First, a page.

7 Ways to Tell If You'll Work as a Couple Long-Term
Eventually, values matter.
Posted Aug 19, 2014 | Reviewed by Ekua Hagan
When it comes to keeping a relationship fresh and fulfilling for the long term, or even for a third or fourth date, it comes down to the evolutionary need to find a partner who potentially would be a good parent to your children (even if you cannot imagine being anywhere near ready for a brand new, car-seat equipped, five-star safety-rated, DVD-equipped SUV).
We are programmed to prefer partners who are different enough from ourselves to keep the relationship fresh and exciting (and, in evolutionary terms, to keep us from inadvertently settling down with someone just a little too genetically similar—meaning, related), but similar enough in core values to assure us that if the time comes, they will be as good as partners to us, and as parents to any potential children, as we feel we would be ourselves.
All about the values
Seven core value types have been identified as universal—acknowledged and ascribed to around the globe. So no matter where you live, chances are strong that you have already formed your own personal values, to some degree, in the seven areas listed below.
Research also indicates that relationships that are built on shared values are much more likely to endure. Sure, a fantastic lover offers thrills and chills, but someone who shares your core values will be by your side once the early excitement subsides and the goosebumps disappear.
When you feel that a relationship has not moved in the direction that you thought or hoped it might, or if a lover just doesn’t seem to fit your life when you are out of the bedroom, or the idea of spending the rest of your life waking up to the person seems more like a sentence than a partnership, there may be some mismatched values.
What do you value?
To determine what your most important values are, take a moment to reflect on your own personal experiences and expectations within the relationship and outside the relationship. Next, use the categories and examples below to write down the values that you hold most dear.
Depending on the relationship, you may invite your partner to do the same. If that is not a possibility, use your values as a guide to seeing how well your partner fits. This may help you decide whether to keep moving the relationship forward or acknowledge that it is time to find a better fit:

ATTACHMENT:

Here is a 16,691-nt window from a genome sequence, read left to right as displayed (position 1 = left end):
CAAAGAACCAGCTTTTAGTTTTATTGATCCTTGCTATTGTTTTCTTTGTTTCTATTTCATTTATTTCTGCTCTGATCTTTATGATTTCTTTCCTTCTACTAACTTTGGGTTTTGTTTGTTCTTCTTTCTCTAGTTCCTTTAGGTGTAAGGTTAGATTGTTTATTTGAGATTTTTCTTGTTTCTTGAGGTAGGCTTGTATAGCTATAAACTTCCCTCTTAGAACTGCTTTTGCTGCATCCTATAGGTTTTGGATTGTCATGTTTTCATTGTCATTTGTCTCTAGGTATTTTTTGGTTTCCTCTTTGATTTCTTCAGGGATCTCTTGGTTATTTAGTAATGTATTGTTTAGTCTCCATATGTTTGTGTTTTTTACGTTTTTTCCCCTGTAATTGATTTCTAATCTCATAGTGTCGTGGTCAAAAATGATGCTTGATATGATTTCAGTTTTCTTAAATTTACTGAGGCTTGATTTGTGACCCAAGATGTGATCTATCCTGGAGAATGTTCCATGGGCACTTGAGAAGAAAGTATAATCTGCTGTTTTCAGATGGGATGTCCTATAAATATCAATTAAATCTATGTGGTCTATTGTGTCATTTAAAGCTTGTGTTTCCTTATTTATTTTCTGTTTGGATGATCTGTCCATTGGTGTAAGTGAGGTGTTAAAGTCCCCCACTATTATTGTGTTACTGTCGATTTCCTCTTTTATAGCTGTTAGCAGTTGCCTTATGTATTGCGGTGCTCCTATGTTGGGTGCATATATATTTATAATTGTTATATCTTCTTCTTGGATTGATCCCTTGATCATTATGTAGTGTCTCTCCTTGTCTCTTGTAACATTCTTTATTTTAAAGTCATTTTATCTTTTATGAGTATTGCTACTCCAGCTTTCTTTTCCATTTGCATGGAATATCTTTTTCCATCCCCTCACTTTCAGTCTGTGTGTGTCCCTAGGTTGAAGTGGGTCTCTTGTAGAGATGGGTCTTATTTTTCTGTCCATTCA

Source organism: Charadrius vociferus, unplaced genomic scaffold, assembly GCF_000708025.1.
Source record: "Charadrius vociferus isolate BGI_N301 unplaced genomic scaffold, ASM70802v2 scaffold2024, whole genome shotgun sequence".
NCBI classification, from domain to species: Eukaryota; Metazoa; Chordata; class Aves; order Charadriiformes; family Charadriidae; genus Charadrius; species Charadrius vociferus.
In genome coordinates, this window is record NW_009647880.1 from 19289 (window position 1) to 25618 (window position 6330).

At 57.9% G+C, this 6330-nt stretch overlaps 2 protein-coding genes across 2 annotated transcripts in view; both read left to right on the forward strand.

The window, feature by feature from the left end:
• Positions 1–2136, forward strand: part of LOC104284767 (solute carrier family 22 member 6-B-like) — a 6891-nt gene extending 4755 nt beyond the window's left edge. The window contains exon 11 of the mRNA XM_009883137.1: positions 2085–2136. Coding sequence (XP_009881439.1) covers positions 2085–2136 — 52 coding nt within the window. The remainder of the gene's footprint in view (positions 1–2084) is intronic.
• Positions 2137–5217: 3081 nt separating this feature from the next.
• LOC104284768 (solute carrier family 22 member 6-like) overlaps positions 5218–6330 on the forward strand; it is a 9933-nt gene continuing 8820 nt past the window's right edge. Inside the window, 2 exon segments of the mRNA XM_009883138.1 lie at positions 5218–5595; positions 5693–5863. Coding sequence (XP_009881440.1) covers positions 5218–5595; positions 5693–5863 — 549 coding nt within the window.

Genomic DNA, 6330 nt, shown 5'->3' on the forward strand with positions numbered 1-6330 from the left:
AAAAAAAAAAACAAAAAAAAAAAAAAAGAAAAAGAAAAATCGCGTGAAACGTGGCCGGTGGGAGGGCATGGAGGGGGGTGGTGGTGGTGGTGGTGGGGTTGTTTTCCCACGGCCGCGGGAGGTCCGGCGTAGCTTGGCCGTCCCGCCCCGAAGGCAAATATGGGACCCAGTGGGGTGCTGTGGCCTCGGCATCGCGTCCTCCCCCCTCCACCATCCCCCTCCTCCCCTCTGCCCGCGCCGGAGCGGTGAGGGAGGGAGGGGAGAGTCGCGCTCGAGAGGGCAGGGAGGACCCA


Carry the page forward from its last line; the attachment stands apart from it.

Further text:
- Prosocial (Caring about others). Example: A partner supports me when I am feeling down.
- Restrictive Conformity (Avoiding harm to others). Example: Partners do not lie to one other.
- Enjoyment (Seeking pleasure). Example: Partners should be able to laugh and joke together.
- Achievement (Personal success in life). Example: I feel everyone should work hard to succeed on the job.
- Maturity (Understanding, accepting self and others). Example: When my partner fails me or in pursuit of a goal, I do not withhold my love.
- Self-direction (Independence in thought and action). Example: Even though we are a committed couple, my partner and I do not try to control each other’s thoughts, behaviors, or beliefs.
- Security (Safety and stability of self, relationships; belongingness in groups). Example: My partner and I take time to discuss how the relationship is going and work together to ensure mutual satisfaction in our relationship.
And remember: The person who fit your life and your needs last year, or even last week, may not be the person who will be the best long-term fit. Values are pretty strongly held, core beliefs. You may go crazy for someone who makes you forget your name with a single meaningful glance, but what will really make you purr for the long haul is the person who will get up first to make the coffee, let out the dog, or feed the baby on those morning when you just have to go back to sleep.